Website
Holdings list at GenWiki
Family search information and holdings

B. The church books of the Evangelical-Lutheran parishes in Alt Hamburg (now at Hamburg-Ost), dating back to 1865 are in this archive:
Church District Archives Hamburg-Ost
Höltingwiete 5
21073 Hamburg
Germany

Tel: 040 519000-975 (Family Research)
Fax: 040 519000-970
E-Mail: archiv@kirche-hamburg-ost.de

C. The church books of the Catholic church communities are not located in the State Archives of Hamburg, but in the responsible church offices.

Diocesan Archives Archbishopric Hamburg (Visiting Address)
Schmilinskystraße 80
20099 Hamburg
Germany
Diocesan Archives Archbishopric Hamburg (MailAddress)
Am Mariendom 4
20099 Hamburg
Germany

Phone: 040 24877 294
Fax: 040 24877 288
E-mail: colberg@egv-erzbistum-hh.de

How to write a letter

Detailed instruction for what to include in the letter, plus German translations of the questions and sentences most frequently used are in the German Letter Writing Guide.

Other Religious Groups

To learn how to determine the location of other religious records, namely Jewish, French Reformed, German Reformed, etc., watch Hansen’s Map Guides: Finding Records with Parish Maps beginning at 48:00 minutes, to learn how to locate these congregations. Then go back and watch from the beginning to understand how to use the reference book. Also, you can read Map Guide to German Parish Registers. This video and handout teach you how to use a set of reference books found at the FamilySearch Library in Salt Lake City, Utah. If you are not in Salt Lake City, use the Contact Us feature to request information from the books.

5. Compiled and Published Secondary Sources

Caution sign.png

Compiled genealogies and published genealogies are secondary sources, not original or primary sources.

As such, they are subject to human error through translation or transcription errors, mistaken interpretations, and opinion decisions of another researcher.

You should make every effort to base your research on the actual, original records or their digitized images.

Town Genealogies (Ortssippenbuch or Ortsfamilienbuch)

See the class, Online Ortsfamilienbücher at Genealogy.net, and Wiki article, Germany Town Genealogies and Parish Register Inventories on the Internet. Published town genealogies, Ortssippenbuch (town lineage book) or Ortsfamilienbuch (town family book), generally include birth, marriage, and death data for all persons found in the local records during a specified time period, compiled into families based on the opinion of the author. If one is available, it should only be used as an index or guide to finding the original records. They usually contain errors. Always verify their information in original records.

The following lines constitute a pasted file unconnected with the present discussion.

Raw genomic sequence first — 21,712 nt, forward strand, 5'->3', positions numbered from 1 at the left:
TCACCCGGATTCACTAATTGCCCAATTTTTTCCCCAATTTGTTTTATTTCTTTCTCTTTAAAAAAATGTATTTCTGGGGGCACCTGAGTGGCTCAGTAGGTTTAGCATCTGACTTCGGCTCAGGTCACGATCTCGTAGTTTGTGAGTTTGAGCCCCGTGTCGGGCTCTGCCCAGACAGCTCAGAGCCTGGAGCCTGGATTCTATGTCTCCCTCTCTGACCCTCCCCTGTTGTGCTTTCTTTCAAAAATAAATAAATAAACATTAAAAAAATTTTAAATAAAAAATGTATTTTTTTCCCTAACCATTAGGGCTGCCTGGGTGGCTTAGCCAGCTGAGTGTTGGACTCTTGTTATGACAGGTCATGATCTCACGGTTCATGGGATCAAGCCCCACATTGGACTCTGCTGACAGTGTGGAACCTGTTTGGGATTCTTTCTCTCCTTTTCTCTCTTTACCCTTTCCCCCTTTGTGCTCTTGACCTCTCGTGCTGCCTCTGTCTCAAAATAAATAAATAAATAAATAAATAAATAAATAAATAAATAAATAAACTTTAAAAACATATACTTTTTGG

Finding an OFB

  • Click here to see the hundreds of OFBs at GenWiki. These are indexed and searchable. Links to a town with a searchable OFB are added in the town list above, if available. OFB Instructions.

Reading the Records

German Records

  • It's easier than you think! You do not have to be fluent in French and German to use these records, as there is only a limited vocabulary used in them. By learning a few key phrases, you will be able to read them adequately. Here are some resources for learning to read German records.
German Genealogical Word List
French Genealogical Word List
Latin Genealogical Word List
  • These video webinars will teach you to read German handwriting:

Downloadable Handouts

Latin Records

Records of the Catholic church will usually be written in Latin:

Feast Dates

Search Strategy

  • Search for the relative or ancestor you selected. When you find their birth record, search for the births of their brothers and sisters.
  • Next, search for the marriage of their parents. The marriage record will have information that will often help you find the birth records of the parents.
  • Search the death registers for all known family members.
  • Calculate the birth date of the parents, using age at death and/or marriage to search for their birth records.
  • Repeat this process for both the father and the mother, starting with their birth records, then their siblings' births, then their parents' marriages, and so on.
  • If earlier generations (parents, grandparents, etc.) do not appear in the records, search neighboring parishes.